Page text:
On July 2, 1958, Price made her British debut, as Aida, at the Royal Opera House, Covent Garden. Two years later, on May 21, 1960, again as Aida, she appeared at Milan's Teatro alla Scala, becoming the first black singer to sing a leading role in the historic home of Italian opera.

Leontyne Price in her breakthrough role in Porgy and Bess

This royal progress of debuts was crowned on January 27, 1961 with her first performances at the Metropolitan Opera as Leonora in Verdi's Il Trovatore. Her partner was the Italian tenor Franco Corelli, who was also appearing for the first time at the Met. Their jonit electricity generated a 42-minute ovation. The next day, New York Timescritic Harold Schonberg wrote: "[Price's] voice was dusky and rich in its lower tones, perfectly even in its transitions from one register to another, and flawlessly pure and velvety at the top." Several black artists had sung at the Met since the contralto Marian Anderson broke the race barrier at the house in 1955 (among them Robert McFerrin, the father of popular singer Bobby McFerrin, and Mattiwillda Dobbs), but Price was the first African-American opera singer to be acclaimed abroad and at home.

Over the next 24 years, Price sang 201 performances in 16 roles at the Met (and on tour with the company), including Donna Anna in Mozart's Don Giovanni and Fiordiligi in his "Cosi fan tutte," Tatyana in Tchaikovsky's Eugene Onegin, Cio-Cio-San in Puccini's Madama Butterfly, and Ariadne in Strauss' Ariadne auf Naxos. At the opening of the Met's new house at Lincoln Center in 1966, Price sang Cleopatra in the premiere of Antony and Cleopatra by Samuel Barber, an opera that Barber tailored to the soaring quality of Price's voice.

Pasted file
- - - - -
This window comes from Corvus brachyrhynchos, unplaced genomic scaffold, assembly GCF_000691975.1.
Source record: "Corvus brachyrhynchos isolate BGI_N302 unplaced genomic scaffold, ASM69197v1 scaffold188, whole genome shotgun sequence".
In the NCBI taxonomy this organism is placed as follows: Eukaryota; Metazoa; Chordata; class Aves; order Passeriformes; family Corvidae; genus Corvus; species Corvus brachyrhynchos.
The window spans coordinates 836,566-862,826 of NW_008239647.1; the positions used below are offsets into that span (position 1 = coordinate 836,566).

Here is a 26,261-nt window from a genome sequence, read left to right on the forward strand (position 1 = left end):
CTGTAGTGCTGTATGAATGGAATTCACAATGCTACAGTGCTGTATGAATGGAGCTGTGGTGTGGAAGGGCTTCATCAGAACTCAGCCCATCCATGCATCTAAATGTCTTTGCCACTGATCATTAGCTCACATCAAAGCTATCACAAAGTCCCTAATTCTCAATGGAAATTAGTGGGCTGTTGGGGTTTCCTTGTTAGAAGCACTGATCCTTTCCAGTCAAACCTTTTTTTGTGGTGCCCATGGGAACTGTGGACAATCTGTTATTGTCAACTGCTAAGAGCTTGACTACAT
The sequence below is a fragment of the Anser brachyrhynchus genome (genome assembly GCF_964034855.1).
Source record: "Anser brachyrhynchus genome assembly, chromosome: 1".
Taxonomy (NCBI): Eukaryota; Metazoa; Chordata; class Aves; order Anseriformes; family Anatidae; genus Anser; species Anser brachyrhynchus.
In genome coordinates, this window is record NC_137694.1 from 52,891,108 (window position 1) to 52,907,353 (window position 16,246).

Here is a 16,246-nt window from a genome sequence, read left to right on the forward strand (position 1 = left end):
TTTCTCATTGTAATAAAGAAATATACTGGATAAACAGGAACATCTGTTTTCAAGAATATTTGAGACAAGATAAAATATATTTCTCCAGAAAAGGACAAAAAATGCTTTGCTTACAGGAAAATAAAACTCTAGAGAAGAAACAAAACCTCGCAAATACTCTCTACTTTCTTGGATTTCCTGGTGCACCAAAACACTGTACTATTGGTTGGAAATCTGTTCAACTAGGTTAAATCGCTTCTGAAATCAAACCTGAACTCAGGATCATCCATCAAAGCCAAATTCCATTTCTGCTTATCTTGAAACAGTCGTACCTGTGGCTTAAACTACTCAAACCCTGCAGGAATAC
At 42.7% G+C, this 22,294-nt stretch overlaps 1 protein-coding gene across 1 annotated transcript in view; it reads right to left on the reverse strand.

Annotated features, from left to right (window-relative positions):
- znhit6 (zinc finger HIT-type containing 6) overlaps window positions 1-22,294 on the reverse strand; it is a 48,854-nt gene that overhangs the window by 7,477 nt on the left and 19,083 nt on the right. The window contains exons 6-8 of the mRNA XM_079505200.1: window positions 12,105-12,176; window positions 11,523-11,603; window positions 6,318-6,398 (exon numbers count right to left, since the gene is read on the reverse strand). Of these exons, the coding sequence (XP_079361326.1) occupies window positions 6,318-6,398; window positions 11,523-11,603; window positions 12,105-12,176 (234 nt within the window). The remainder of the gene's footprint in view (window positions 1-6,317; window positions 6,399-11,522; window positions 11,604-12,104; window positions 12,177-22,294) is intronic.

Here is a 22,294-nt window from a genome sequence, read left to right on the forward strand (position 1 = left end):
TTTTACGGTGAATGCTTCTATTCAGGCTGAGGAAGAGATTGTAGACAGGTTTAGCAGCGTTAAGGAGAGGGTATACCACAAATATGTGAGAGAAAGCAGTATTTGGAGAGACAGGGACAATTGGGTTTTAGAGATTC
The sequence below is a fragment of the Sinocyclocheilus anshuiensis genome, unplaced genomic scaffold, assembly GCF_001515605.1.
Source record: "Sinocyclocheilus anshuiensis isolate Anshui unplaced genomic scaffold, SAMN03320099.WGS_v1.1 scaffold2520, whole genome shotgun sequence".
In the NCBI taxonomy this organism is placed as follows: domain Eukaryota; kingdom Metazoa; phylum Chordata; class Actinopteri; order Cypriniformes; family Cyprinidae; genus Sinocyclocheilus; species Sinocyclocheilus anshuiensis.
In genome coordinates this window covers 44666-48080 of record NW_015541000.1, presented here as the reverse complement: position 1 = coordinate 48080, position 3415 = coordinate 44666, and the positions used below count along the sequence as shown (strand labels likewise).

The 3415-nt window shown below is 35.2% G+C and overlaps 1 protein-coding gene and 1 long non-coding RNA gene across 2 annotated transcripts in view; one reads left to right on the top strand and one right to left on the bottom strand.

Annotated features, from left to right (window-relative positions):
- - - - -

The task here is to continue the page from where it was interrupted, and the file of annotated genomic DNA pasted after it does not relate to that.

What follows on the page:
Critics generally agree, however, that it was the Verdi heroines, with their high lines and passionate outbursts, that best suited Price's voice and personality--notably the five "middle period" Verdi roles of Aida, the Leonoras of Il Trovatore and La Forza del Destino, Elvira in "Ernani," and Amelia in Un Ballo in Maschera. Price's operatic farewell came in 1985 in a live "Aida" that was telecast nationally. She continued to give recitals with programs that mixed melodies, lieder, Spirituals, an operatic aria or two, and American art songs by Barber, Ned Rorem and Lee Hoiby (many written for her). Her final recital was given on November 19, 1997 in Chapel Hill, N.C. She continues to teach master classes at the Juilliard and other schools. In 1997, she published a children's book version of "Aida," which became the basis for the Broadway musical by Elton John and Tim Rice, which opened in 2000.

In September 2001, at 73, Leontyne Price came out of retirement to sing "God Bless America" and her favorite spiritual, "This Little Light of Mine," in a Carnegie Hall memorial concert for victims of the World Trade Center attacks. She lives in Greenwich Village in New York City.

This content from Wikipedia is licensed under the GNU Free Documentation License. It uses material from the Wikipedia article Leontyne Price